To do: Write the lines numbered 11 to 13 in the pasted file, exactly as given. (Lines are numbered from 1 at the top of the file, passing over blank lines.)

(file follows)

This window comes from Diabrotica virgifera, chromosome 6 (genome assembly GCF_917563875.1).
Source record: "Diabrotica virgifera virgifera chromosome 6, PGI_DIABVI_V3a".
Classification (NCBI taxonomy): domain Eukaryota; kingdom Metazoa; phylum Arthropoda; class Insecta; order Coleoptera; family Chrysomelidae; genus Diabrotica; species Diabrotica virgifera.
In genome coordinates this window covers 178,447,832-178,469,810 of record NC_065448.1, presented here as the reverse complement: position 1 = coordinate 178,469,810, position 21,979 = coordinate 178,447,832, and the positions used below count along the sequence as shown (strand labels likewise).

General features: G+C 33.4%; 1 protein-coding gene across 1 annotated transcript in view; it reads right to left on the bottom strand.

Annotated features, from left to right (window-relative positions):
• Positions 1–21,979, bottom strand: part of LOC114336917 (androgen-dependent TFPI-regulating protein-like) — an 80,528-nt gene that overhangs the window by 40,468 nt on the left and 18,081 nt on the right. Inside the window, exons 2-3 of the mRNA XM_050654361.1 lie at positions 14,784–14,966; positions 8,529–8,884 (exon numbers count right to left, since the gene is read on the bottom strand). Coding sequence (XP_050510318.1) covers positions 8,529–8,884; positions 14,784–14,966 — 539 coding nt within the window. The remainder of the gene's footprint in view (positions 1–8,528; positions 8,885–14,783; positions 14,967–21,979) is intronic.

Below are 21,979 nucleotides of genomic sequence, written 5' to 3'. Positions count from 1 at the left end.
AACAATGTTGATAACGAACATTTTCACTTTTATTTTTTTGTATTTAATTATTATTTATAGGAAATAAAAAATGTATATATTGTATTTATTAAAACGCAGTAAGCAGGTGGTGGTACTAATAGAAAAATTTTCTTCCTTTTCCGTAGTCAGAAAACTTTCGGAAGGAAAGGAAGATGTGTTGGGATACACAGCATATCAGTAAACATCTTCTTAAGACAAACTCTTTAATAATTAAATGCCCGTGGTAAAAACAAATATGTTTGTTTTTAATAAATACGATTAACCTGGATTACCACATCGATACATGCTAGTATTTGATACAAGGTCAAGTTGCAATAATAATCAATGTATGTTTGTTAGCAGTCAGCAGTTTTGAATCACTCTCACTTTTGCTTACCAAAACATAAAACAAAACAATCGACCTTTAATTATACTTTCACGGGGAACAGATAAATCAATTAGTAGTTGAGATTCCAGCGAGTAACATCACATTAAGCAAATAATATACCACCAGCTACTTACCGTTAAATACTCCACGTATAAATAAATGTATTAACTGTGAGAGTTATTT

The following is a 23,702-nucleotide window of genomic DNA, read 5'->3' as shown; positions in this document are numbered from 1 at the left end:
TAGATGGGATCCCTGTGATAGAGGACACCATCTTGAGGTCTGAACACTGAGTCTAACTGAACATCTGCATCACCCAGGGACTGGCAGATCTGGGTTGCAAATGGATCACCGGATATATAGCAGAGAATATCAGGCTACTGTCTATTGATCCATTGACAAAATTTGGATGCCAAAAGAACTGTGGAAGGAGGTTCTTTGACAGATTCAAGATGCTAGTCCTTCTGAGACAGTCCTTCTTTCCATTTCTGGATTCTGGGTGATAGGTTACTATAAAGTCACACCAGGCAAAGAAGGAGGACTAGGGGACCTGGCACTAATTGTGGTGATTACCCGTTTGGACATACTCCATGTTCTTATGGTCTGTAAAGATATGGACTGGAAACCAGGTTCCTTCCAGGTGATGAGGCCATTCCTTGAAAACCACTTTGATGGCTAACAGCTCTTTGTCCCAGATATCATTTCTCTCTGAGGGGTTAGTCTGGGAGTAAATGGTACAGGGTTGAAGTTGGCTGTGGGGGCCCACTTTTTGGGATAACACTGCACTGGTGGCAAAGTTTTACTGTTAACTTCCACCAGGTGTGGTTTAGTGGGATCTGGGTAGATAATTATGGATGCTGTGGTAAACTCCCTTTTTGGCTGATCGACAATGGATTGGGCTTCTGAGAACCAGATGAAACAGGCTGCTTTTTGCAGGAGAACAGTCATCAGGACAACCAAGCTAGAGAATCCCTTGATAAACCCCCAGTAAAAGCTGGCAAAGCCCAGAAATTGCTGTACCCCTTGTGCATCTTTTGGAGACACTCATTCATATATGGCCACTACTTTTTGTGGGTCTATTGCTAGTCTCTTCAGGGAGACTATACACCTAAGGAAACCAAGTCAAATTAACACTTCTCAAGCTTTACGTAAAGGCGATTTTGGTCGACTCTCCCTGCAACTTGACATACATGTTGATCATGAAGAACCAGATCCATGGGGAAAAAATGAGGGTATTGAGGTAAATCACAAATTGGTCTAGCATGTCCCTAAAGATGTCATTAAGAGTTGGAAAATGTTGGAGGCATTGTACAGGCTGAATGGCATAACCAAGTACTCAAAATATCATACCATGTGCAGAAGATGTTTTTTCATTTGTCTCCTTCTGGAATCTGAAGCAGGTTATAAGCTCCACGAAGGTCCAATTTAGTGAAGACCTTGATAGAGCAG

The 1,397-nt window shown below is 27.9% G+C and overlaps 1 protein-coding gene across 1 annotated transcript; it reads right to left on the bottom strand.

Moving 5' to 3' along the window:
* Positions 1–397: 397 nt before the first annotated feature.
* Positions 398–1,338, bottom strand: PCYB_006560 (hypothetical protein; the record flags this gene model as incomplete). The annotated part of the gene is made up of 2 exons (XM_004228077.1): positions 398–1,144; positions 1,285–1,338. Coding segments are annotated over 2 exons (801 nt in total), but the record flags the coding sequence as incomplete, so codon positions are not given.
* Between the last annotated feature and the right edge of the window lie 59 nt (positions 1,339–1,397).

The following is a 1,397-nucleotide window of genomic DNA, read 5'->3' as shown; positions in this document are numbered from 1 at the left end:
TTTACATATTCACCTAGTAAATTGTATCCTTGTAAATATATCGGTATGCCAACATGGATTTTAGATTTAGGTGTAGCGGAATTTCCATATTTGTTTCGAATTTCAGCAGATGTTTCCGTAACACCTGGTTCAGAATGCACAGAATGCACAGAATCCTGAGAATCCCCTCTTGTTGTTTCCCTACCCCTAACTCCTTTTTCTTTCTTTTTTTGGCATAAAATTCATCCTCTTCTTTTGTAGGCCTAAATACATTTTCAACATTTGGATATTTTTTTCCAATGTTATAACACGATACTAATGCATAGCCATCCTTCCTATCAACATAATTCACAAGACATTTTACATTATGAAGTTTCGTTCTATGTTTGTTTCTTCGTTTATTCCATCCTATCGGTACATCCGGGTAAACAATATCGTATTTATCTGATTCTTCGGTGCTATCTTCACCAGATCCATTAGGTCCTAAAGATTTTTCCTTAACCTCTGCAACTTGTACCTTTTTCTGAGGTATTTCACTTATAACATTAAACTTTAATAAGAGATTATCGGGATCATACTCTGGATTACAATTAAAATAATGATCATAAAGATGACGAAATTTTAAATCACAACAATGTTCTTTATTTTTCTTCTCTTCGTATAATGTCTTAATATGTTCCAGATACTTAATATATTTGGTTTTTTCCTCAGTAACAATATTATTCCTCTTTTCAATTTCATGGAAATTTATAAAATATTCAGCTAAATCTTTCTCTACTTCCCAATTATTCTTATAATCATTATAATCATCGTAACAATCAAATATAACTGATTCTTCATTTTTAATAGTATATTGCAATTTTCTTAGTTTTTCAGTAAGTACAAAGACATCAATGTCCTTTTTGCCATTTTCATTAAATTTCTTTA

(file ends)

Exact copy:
TAGATGGGATCCCTGTGATAGAGGACACCATCTTGAGGTCTGAACACTGAGTCTAACTGAACATCTGCATCACCCAGGGACTGGCAGATCTGGGTTGCAAATGGATCACCGGATATATAGCAGAGAATATCAGGCTACTGTCTATTGATCCATTGACAAAATTTGGATGCCAAAAGAACTGTGGAAGGAGGTTCTTTGACAGATTCAAGATGCTAGTCCTTCTGAGACAGTCCTTCTTTCCATTTCTGGATTCTGGGTGATAGGTTACTATAAAGTCACACCAGGCAAAGAAGGAGGACTAGGGGACCTGGCACTAATTGTGGTGATTACCCGTTTGGACATACTCCATGTTCTTATGGTCTGTAAAGATATGGACTGGAAACCAGGTTCCTTCCAGGTGATGAGGCCATTCCTTGAAAACCACTTTGATGGCTAACAGCTCTTTGTCCCAGATATCATTTCTCTCTGAGGGGTTAGTCTGGGAGTAAATGGTACAGGGTTGAAGTTGGCTGTGGGGGCCCACTTTTTGGGATAACACTGCACTGGTGGCAAAGTTTTACTGTTAACTTCCACCAGGTGTGGTTTAGTGGGATCTGGGTAGATAATTATGGATGCTGTGGTAAACTCCCTTTTTGGCTGATCGACAATGGATTGGGCTTCTGAGAACCAGATGAAACAGGCTGCTTTTTGCAGGAGAACAGTCATCAGGACAACCAAGCTAGAGAATCCCTTGATAAACCCCCAGTAAAAGCTGGCAAAGCCCAGAAATTGCTGTACCCCTTGTGCATCTTTTGGAGACACTCATTCATATATGGCCACTACTTTTTGTGGGTCTATTGCTAGTCTCTTCAGGGAGACTATACACCTAAGGAAACCAAGTCAAATTAACACTTCTCAAGCTTTACGTAAAGGCGATTTTGGTCGACTCTCCCTGCAACTTGACATACATGTTGATCATGAAGAACCAGATCCATGGGGAAAAAATGAGGGTATTGAGGTAAATCACAAATTGGTCTAGCATGTCCCTAAAGATGTCATTAAGAGTTGGAAAATGTTGGAGGCATTGTACAGGCTGAATGGCATAACCAAGTACTCAAAATATCATACCATGTGCAGAAGATGTTTTTTCATTTGTCTCCTTCTGGAATCTGAAGCAGGTTATAAGCTCCACGAAGGTCCAATTTAGTGAAGACCTTGATAGAGCAG

The 1,397-nt window shown below is 27.9% G+C and overlaps 1 protein-coding gene across 1 annotated transcript; it reads right to left on the bottom strand.

Moving 5' to 3' along the window: